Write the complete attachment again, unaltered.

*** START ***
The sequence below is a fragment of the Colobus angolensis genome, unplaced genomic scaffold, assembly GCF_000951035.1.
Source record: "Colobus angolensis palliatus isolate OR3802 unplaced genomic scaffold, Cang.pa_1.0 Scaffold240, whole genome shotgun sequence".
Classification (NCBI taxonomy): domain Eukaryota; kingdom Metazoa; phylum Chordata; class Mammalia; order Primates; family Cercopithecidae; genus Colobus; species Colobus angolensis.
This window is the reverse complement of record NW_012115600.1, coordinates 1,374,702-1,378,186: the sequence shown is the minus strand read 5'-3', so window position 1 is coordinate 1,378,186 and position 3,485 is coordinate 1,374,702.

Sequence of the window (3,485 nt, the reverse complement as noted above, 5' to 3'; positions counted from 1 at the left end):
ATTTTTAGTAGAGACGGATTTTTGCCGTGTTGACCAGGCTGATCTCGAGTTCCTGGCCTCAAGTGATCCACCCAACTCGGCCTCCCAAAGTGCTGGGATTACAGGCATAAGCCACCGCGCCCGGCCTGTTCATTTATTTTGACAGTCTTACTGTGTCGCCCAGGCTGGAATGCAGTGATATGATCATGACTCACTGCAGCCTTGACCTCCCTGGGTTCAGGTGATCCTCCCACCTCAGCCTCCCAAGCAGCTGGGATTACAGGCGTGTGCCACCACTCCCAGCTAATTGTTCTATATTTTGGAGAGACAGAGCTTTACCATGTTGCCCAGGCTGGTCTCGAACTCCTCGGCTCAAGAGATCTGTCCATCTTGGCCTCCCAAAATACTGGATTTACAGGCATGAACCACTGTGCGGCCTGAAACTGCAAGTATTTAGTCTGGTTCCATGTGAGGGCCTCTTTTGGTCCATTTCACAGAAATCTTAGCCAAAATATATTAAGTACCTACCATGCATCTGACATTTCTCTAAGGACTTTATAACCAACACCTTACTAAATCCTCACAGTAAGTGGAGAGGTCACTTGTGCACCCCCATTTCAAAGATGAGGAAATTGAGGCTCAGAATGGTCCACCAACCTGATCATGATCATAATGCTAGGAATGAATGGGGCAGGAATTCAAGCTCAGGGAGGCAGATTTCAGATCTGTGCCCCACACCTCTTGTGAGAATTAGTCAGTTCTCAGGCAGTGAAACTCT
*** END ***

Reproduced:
The sequence below is a fragment of the Colobus angolensis genome, unplaced genomic scaffold, assembly GCF_000951035.1.
Source record: "Colobus angolensis palliatus isolate OR3802 unplaced genomic scaffold, Cang.pa_1.0 Scaffold240, whole genome shotgun sequence".
Classification (NCBI taxonomy): domain Eukaryota; kingdom Metazoa; phylum Chordata; class Mammalia; order Primates; family Cercopithecidae; genus Colobus; species Colobus angolensis.
This window is the reverse complement of record NW_012115600.1, coordinates 1,374,702-1,378,186: the sequence shown is the minus strand read 5'-3', so window position 1 is coordinate 1,378,186 and position 3,485 is coordinate 1,374,702.

Sequence of the window (3,485 nt, the reverse complement as noted above, 5' to 3'; positions counted from 1 at the left end):
ATTTTTAGTAGAGACGGATTTTTGCCGTGTTGACCAGGCTGATCTCGAGTTCCTGGCCTCAAGTGATCCACCCAACTCGGCCTCCCAAAGTGCTGGGATTACAGGCATAAGCCACCGCGCCCGGCCTGTTCATTTATTTTGACAGTCTTACTGTGTCGCCCAGGCTGGAATGCAGTGATATGATCATGACTCACTGCAGCCTTGACCTCCCTGGGTTCAGGTGATCCTCCCACCTCAGCCTCCCAAGCAGCTGGGATTACAGGCGTGTGCCACCACTCCCAGCTAATTGTTCTATATTTTGGAGAGACAGAGCTTTACCATGTTGCCCAGGCTGGTCTCGAACTCCTCGGCTCAAGAGATCTGTCCATCTTGGCCTCCCAAAATACTGGATTTACAGGCATGAACCACTGTGCGGCCTGAAACTGCAAGTATTTAGTCTGGTTCCATGTGAGGGCCTCTTTTGGTCCATTTCACAGAAATCTTAGCCAAAATATATTAAGTACCTACCATGCATCTGACATTTCTCTAAGGACTTTATAACCAACACCTTACTAAATCCTCACAGTAAGTGGAGAGGTCACTTGTGCACCCCCATTTCAAAGATGAGGAAATTGAGGCTCAGAATGGTCCACCAACCTGATCATGATCATAATGCTAGGAATGAATGGGGCAGGAATTCAAGCTCAGGGAGGCAGATTTCAGATCTGTGCCCCACACCTCTTGTGAGAATTAGTCAGTTCTCAGGCAGTGAAACTCT